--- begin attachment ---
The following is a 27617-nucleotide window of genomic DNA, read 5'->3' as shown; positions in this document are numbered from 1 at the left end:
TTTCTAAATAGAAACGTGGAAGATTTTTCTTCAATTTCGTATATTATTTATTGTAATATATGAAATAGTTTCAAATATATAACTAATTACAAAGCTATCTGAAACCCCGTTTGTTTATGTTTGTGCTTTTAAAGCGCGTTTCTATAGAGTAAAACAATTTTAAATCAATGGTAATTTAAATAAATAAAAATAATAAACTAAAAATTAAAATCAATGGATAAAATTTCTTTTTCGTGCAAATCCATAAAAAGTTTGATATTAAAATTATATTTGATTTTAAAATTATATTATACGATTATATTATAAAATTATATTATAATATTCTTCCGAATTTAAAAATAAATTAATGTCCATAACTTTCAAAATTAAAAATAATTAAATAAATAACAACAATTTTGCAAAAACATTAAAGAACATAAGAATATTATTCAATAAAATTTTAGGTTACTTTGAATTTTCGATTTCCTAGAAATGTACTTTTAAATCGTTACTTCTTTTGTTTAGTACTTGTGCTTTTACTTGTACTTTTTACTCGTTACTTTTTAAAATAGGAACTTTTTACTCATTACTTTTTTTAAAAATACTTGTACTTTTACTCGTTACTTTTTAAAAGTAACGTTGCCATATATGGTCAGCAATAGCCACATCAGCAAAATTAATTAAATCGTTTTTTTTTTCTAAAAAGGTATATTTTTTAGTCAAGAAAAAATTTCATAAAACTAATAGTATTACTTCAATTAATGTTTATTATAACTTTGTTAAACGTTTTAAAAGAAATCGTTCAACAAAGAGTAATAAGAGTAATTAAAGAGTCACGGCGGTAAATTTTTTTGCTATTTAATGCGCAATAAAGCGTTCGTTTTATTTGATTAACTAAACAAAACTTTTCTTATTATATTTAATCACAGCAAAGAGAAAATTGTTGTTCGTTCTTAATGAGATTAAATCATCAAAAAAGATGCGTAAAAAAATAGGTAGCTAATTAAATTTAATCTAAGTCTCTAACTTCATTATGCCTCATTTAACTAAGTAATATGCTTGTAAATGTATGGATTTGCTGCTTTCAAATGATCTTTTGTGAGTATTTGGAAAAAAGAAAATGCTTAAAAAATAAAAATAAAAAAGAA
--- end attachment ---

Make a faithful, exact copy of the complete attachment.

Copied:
The following is a 27617-nucleotide window of genomic DNA, read 5'->3' as shown; positions in this document are numbered from 1 at the left end:
TTTCTAAATAGAAACGTGGAAGATTTTTCTTCAATTTCGTATATTATTTATTGTAATATATGAAATAGTTTCAAATATATAACTAATTACAAAGCTATCTGAAACCCCGTTTGTTTATGTTTGTGCTTTTAAAGCGCGTTTCTATAGAGTAAAACAATTTTAAATCAATGGTAATTTAAATAAATAAAAATAATAAACTAAAAATTAAAATCAATGGATAAAATTTCTTTTTCGTGCAAATCCATAAAAAGTTTGATATTAAAATTATATTTGATTTTAAAATTATATTATACGATTATATTATAAAATTATATTATAATATTCTTCCGAATTTAAAAATAAATTAATGTCCATAACTTTCAAAATTAAAAATAATTAAATAAATAACAACAATTTTGCAAAAACATTAAAGAACATAAGAATATTATTCAATAAAATTTTAGGTTACTTTGAATTTTCGATTTCCTAGAAATGTACTTTTAAATCGTTACTTCTTTTGTTTAGTACTTGTGCTTTTACTTGTACTTTTTACTCGTTACTTTTTAAAATAGGAACTTTTTACTCATTACTTTTTTTAAAAATACTTGTACTTTTACTCGTTACTTTTTAAAAGTAACGTTGCCATATATGGTCAGCAATAGCCACATCAGCAAAATTAATTAAATCGTTTTTTTTTTCTAAAAAGGTATATTTTTTAGTCAAGAAAAAATTTCATAAAACTAATAGTATTACTTCAATTAATGTTTATTATAACTTTGTTAAACGTTTTAAAAGAAATCGTTCAACAAAGAGTAATAAGAGTAATTAAAGAGTCACGGCGGTAAATTTTTTTGCTATTTAATGCGCAATAAAGCGTTCGTTTTATTTGATTAACTAAACAAAACTTTTCTTATTATATTTAATCACAGCAAAGAGAAAATTGTTGTTCGTTCTTAATGAGATTAAATCATCAAAAAAGATGCGTAAAAAAATAGGTAGCTAATTAAATTTAATCTAAGTCTCTAACTTCATTATGCCTCATTTAACTAAGTAATATGCTTGTAAATGTATGGATTTGCTGCTTTCAAATGATCTTTTGTGAGTATTTGGAAAAAAGAAAATGCTTAAAAAATAAAAATAAAAAAGAA